Popularity of Donald Trump pinatas a scary sign for Republicans

Latinos describe Trump’s talk of a wall, deportation and Mexican rapists as a national version of what happened in California in 1994

Donald Trump pinatas hang outside of Discount City, a general store in a Latino neighbourhood of San Francisco where they're the top-selling pinata, on Sunday, May 29, 2016. THE CANADIAN PRESS/Alex Panetta

Donald Trump pinatas hang outside of Discount City, a general store in a Latino neighbourhood of San Francisco where they’re the top-selling pinata, on Sunday, May 29, 2016. THE CANADIAN PRESS/Alex Panetta

SAN FRANCISCO – People are lining up to beat the stuffing out of Donald Trump in one heavily Latino neighbourhood, according to the sales figures provided by pinata merchants.

Mohammed Shafi says he’s sold 7,000 likenesses of the power-tie-wearing, big-haired billionaire. He initially struggled to meet the demand and had to create a waiting list.

Kids entering his store tell parents they don’t want an elephant or a donkey – they want to knock the candy out of the candidate talking about deporting their friends and families.

“They say, ‘No, dad. I want this guy,”’ said Shafi, manager of Discount City in San Francisco’s Mission District, where he’s just ordered 180 more mini-Trumps from a Mexican supplier to fill his front wall.

“No. 1 seller. … Everybody hates this guy.”

It’s the same down the street. Another general store says the $14.99 Trump pinatas are also their No. 1 seller. And the hostility here to the Republican party isn’t limited to one nominee.

Some see California as a warning sign for the Republican party – a demographic canary in the coal mine, hinting at electoral fatality ahead unless it fixes its relationship with Latinos.

Many forget this was, until recently, a Republican-leaning state.

It voted Republican in nine out of 10 presidential elections before 1992. Since 1959, its governors were Republican as often as they were Democrats. In other words, a swing state like Florida and Ohio.

Then something shifted.

The Republican party campaigned against illegal immigrants in 1994. It embraced the Proposition 187 referendum initiative to strip school services for undocumented children. It ran ads with grainy footage of people running across the border, the narrator warning: “They keep coming.”

The Latino vote indeed kept growing.

Its opinion hardened against Republicans. Now, Democrats get an automatic boost in presidential elections by the massive haul of electoral-college votes from the biggest U.S. state.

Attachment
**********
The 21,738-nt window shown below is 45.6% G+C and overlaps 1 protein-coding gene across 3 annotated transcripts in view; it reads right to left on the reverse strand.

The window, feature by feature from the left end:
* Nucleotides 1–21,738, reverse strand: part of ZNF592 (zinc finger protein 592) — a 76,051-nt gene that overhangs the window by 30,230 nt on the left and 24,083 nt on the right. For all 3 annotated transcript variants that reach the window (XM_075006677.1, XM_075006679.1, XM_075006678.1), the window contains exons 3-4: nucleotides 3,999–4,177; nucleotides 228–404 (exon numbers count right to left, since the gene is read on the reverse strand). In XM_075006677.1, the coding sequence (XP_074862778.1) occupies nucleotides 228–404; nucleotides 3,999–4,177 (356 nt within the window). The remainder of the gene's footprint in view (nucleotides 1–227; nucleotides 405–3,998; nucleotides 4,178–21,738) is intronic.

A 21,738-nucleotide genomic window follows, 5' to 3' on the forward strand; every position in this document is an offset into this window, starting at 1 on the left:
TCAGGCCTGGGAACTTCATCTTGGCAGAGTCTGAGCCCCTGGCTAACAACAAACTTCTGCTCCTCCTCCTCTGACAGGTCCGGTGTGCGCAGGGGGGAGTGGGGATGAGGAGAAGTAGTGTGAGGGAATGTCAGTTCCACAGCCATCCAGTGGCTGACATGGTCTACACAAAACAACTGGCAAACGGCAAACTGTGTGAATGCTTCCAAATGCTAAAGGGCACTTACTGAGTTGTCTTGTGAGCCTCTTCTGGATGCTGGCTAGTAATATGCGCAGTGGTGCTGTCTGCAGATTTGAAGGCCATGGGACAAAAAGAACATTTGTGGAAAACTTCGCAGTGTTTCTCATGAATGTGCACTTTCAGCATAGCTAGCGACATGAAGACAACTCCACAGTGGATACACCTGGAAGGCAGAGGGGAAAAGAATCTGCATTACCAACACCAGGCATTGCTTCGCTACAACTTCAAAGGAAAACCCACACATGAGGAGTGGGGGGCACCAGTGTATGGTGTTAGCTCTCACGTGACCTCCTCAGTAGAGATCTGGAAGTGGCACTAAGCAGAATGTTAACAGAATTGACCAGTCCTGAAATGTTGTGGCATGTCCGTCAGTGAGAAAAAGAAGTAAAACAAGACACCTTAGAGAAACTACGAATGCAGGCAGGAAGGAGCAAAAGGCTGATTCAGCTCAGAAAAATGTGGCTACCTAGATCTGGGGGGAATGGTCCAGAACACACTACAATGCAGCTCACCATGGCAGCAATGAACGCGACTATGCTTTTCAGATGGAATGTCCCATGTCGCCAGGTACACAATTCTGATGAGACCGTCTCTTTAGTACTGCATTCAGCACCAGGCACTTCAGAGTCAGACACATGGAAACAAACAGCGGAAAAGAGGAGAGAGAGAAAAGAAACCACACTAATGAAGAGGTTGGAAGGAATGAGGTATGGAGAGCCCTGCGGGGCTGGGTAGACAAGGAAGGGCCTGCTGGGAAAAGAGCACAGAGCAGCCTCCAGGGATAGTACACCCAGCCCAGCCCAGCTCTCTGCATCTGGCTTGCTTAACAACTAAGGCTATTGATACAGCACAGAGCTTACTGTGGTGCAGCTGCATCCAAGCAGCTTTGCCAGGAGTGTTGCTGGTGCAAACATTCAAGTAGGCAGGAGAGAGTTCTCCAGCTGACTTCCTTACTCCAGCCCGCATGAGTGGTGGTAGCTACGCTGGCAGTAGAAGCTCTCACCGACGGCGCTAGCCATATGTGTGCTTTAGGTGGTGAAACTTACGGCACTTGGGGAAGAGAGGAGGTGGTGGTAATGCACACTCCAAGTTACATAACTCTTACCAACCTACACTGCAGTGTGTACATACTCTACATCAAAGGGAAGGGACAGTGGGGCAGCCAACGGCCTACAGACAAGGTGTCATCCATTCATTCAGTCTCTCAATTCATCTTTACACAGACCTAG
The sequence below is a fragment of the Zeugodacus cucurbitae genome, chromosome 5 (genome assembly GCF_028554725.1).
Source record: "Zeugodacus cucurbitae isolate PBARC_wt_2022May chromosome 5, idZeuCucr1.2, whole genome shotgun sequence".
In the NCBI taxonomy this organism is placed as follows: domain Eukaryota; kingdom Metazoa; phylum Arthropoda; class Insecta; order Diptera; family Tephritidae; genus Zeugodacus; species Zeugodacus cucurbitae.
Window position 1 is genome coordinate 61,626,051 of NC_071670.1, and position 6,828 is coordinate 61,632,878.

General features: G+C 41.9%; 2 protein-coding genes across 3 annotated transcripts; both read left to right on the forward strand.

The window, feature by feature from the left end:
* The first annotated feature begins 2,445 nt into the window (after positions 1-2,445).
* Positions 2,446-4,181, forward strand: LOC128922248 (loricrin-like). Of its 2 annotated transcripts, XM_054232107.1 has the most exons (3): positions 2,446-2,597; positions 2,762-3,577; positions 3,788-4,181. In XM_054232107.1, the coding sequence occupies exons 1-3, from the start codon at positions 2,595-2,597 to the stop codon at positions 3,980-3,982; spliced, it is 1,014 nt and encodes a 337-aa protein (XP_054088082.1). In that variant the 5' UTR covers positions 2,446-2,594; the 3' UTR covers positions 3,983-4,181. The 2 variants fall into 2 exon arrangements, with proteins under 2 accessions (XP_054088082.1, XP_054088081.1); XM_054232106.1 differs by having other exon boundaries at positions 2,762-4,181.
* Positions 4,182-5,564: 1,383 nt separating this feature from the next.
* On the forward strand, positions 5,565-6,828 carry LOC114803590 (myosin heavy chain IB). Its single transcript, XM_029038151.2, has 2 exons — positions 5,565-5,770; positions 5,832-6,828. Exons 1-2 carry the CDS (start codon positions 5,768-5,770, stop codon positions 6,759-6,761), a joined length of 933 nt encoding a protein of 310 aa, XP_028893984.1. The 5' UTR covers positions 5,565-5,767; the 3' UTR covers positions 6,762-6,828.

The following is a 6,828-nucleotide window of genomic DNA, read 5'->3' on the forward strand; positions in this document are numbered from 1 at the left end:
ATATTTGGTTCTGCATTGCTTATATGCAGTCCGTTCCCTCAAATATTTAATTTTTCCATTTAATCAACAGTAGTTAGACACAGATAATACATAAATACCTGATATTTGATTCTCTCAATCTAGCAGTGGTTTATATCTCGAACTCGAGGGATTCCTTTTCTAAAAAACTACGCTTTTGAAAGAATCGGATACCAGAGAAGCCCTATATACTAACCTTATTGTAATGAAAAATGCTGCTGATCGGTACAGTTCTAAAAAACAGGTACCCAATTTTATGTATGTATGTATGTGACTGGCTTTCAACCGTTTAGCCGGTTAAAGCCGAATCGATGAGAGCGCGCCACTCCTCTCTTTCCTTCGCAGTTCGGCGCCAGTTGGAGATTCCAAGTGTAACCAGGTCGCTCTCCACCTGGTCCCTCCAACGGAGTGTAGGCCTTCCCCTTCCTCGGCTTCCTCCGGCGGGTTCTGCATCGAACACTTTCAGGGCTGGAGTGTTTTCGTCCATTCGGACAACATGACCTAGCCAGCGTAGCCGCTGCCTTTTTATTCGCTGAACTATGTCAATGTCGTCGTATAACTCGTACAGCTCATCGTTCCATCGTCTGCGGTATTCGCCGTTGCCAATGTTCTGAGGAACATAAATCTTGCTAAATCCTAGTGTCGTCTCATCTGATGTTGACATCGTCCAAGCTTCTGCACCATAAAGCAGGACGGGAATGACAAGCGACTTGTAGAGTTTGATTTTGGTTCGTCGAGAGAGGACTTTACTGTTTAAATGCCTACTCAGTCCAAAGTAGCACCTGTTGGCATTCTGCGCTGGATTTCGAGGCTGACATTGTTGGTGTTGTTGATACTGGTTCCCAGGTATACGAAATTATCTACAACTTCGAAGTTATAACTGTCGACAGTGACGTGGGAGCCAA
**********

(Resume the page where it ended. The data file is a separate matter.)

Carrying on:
“It probably crystallized a level of opposition to the Republican party… in California that has proven to be quite lasting,” said Thomas Saenz of the Mexican American Legal Defense and Educational Fund, who campaigned against Prop 187. “Not just Latino voters, but other minorities.”

The referendum proposal won and was later invalidated in court. A debate rages over whether that initiative was the spark that scorched Republicans here.

One prominent political scientist says no. In his book, The Lost Majority, Sean Trende analyzes the Latino vote in California and finds it hasn’t moved much, remaining since 1988 within a range of 24 to 34 per cent for the Republicans.

“It is a bad misreading of the California GOP’s decline,” he wrote.

But he doesn’t dispute the demographic shift – Latinos have more than doubled their share of the vote in this state the last few decades, to an anticipated 25 per cent of California’s electorate.

This year, voter registration is surging particularly fast.

The apparent impetus is Trump. His talk of a wall and deportation and Mexican rapists is described by Latinos as a national version of what happened here in 1994.

“This campaign has awoken a thirst for justice,” said Hugo Castro, who volunteers with the humanitarian group Border Angels, which drops containers of water in the desert to keep migrants from dying.

“The community is between some feeling fear, but most feeling anger. Both those emotions are very negative. … We have to change that toward … unconditional love and hope. But it’s very hard.”

Latino voter power is spreading elsewhere.

Laird Bergad of the Center for Latin American, Caribbean, and Latino Studies at City University of New York cites what he calls “meteoric” growth: 15 million Latinos in the U.S. in 1980, and more than 55 million now; their share of the electorate grew from four per cent in 1992 to 10 per cent this year.

Their overall impact is diluted. That’s because nearly half those Latino voters live in non-competitive states – Democratic California and Republican Texas.

But he says they’re powering a shift in swing states. It’s most obvious in Florida, but they could also shape tight races in Colorado, North Carolina, Pennsylvania, Ohio and Virginia.

Next up is Arizona; he said it’ll become a swing state in 2020. Then the big prize: Texas. He predicted the country’s second-largest state will be up for grabs in 2024.

“Demographic increase has translated into a presence at the ballot box which is critical,” he said.

“You think the Latino vote’s going to be important in Florida this election? Wait ’til the next election, and the one after that. And Texas is going to go Democratic one day because of the Latino vote …

“So what’s (Donald Trump) thinking? Does he think, actually? Is there a thought process?”

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